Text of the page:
Armand Assante's Real Weapon Isn't a Bow but a Cannon Named Dyan
He was the crippled brother in Sylvester Stallone's Paradise Alley and the Arab nemesis of Franco Nero in CBS's The Pirate, but Armand Assante's most emotionally fulfilling (but sometimes professionally vexing) role last year appeared only on the film of paparazzi. In a fusillade of flashbulbs, he became visible as Dyan Cannon's new man. "It is the most fantastic thing that's ever happened to me," exults Assante, 29, of the relationship that began when he played the humiliated husband to Cannon's brothel keeper in NBC's Lady of the House. "She is the demonstration of my manhood, just as I am of her womanhood. It is va-ro-o-o-m."
Indeed, so explosive is the pairing, feels Armand, that "gossip sheets had us married before we even had our first date. Actually, our friendship grew out of our intense interest in what we were doing," he says, referring to the tight 19-day shooting schedule of Lady (based on the real-life story of former San Francisco madam Sally Stanford). "We had to be mutually supportive. It was a grueling situation." That also meant meeting between flights as Cannon's career boomed with Heaven Can Wait and Revenge of the Pink Panther, while Assante winged between four roles, including one as an American Indian in John Frankenheimer's upcoming Prophecy. "I've been kind of exhausted for a year," Assante can smile now.
Though Cannon (who's some 12 years older than Assante) is rumored to be possessive, he's determined not to be an overshadowed Mr. Dyan Cannon the way she was once upstaged by Cary Grant before their bitter 1968 divorce. "I want to make it on my own—as an actor. By the time I met Dyan, I considered myself a pretty whole person," he asserts. "I had been around some corners."
The first were in Manhattan. His Italian father earned a paycheck as an advertising copywriter but was "a serious painter," while his Irish mother taught music. The family moved upstate to rural Cornwall, N.Y. when he was 7. In high school Armand was a jazz band drummer on weekends and an "indifferent" student. But then he was galvanized by admission to the American Academy of Dramatic Arts in New York at age 17. "I went through drama school like an impassioned troubadour," he says. "They gave me tremendously weighty parts that most people don't touch until way later." Once he played a 45-year-old man, and agent Joan Scott happened to catch him. "I needed an actor like that for a movie," she recalls. "Imagine my surprise when a 19-year-old boy walked out. I started working with him that night."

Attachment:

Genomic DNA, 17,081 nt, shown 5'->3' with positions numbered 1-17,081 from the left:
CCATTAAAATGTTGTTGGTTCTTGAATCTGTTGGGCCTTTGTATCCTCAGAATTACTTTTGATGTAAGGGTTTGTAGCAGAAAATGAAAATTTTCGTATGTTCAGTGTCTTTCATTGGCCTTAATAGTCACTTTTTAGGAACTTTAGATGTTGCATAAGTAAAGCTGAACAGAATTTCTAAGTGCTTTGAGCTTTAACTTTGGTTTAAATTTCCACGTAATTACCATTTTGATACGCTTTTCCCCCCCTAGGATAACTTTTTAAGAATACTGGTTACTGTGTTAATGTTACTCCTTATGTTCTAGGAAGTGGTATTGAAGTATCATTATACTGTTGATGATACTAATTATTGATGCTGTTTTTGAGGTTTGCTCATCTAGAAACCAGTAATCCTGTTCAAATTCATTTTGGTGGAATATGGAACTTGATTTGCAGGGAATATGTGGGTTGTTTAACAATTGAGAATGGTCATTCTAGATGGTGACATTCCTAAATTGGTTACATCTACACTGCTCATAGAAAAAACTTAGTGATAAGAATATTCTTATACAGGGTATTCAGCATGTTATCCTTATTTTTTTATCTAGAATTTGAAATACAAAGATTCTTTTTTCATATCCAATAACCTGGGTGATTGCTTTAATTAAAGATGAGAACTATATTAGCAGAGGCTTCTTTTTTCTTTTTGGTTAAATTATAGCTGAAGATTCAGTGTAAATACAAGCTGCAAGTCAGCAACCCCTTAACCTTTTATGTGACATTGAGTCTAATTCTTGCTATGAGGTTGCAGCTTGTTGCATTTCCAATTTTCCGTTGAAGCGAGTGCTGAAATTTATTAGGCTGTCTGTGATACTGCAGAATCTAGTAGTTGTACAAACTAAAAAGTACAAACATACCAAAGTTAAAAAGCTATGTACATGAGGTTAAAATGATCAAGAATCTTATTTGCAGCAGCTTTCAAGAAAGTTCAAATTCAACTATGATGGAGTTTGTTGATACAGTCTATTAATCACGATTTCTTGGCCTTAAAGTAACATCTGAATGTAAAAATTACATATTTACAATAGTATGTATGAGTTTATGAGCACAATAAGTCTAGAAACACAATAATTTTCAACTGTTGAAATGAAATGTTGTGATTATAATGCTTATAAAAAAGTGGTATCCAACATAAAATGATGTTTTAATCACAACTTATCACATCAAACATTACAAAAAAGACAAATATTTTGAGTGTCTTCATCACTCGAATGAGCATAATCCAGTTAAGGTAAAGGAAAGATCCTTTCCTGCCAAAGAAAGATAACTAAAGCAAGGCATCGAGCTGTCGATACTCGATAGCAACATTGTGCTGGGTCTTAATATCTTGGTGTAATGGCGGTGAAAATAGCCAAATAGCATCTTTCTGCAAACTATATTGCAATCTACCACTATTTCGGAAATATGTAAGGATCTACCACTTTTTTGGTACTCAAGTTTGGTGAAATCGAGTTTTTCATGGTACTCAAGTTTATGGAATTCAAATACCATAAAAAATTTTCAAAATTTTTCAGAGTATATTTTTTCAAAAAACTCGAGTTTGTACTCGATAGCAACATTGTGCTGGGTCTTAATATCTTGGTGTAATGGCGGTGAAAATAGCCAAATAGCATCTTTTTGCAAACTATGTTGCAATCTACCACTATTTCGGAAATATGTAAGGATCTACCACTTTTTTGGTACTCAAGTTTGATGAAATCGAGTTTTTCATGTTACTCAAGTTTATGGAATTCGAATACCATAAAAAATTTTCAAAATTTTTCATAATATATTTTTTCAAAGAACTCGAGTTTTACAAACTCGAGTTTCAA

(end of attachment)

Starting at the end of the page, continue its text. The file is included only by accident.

Assante made his pro debut in 1969 with Imogene Coca in Josh Logan's Why I Went Crazy and—amazingly—was steadily employed in the theater from the start. But when he returned to New York from regional work in 1975, the first few months were lean: "I wouldn't ask my parents for money. I was getting depressed. It was the first time I had been in trouble." And last. Scott steered him into soaps like The Doctors, study with Mira Rostova (the celebrated coach of Montgomery Clift). Broadway and then to Hollywood in 1977. In less than three months he had a guest shot on Kojak, where he ran into a kibitzing Sly Stallone, a fellow alumnus of The Lords of Flatbush. Sly cast him in Paradise Alley, and that began Armand's hectic year.
His ideal schedule would include—as Dyan's does now—time for writing as well as acting. "We maintain separate residences but we spend a lot of time together," Assante says. He rents an isolated, sparely but elegantly furnished two-bedroom pad in the Hollywood Hills while she owns a Malibu beachfront, which she shares with daughter Jennifer Grant, 12. "We both like quiet, real quiet," Armand insists. Both he and Dyan have touched base with trendy philosophies. ("Too much thought is destructive," says Assante. "That rips us off from the present.") He reads Zen as well as Jean-Paul Sartre. Her padded Primal Scream room is now used for storage, but she's still a vegetarian. He keeps his 5'10" frame down to 160 pounds by thrice-weekly workouts and one high-protein meal a day. They "almost never" go out, but find time to jog up to four miles on the beach.
"We would love to work together," says Assante of the future, though recently no less a director than Michelangelo Antonioni approached him to discuss future projects. As for marriage, Armand says, "It would have to evolve. If it becomes an issue, then it's a problem. But we feel we have a certain connection," he glows, "and we also want to have fun."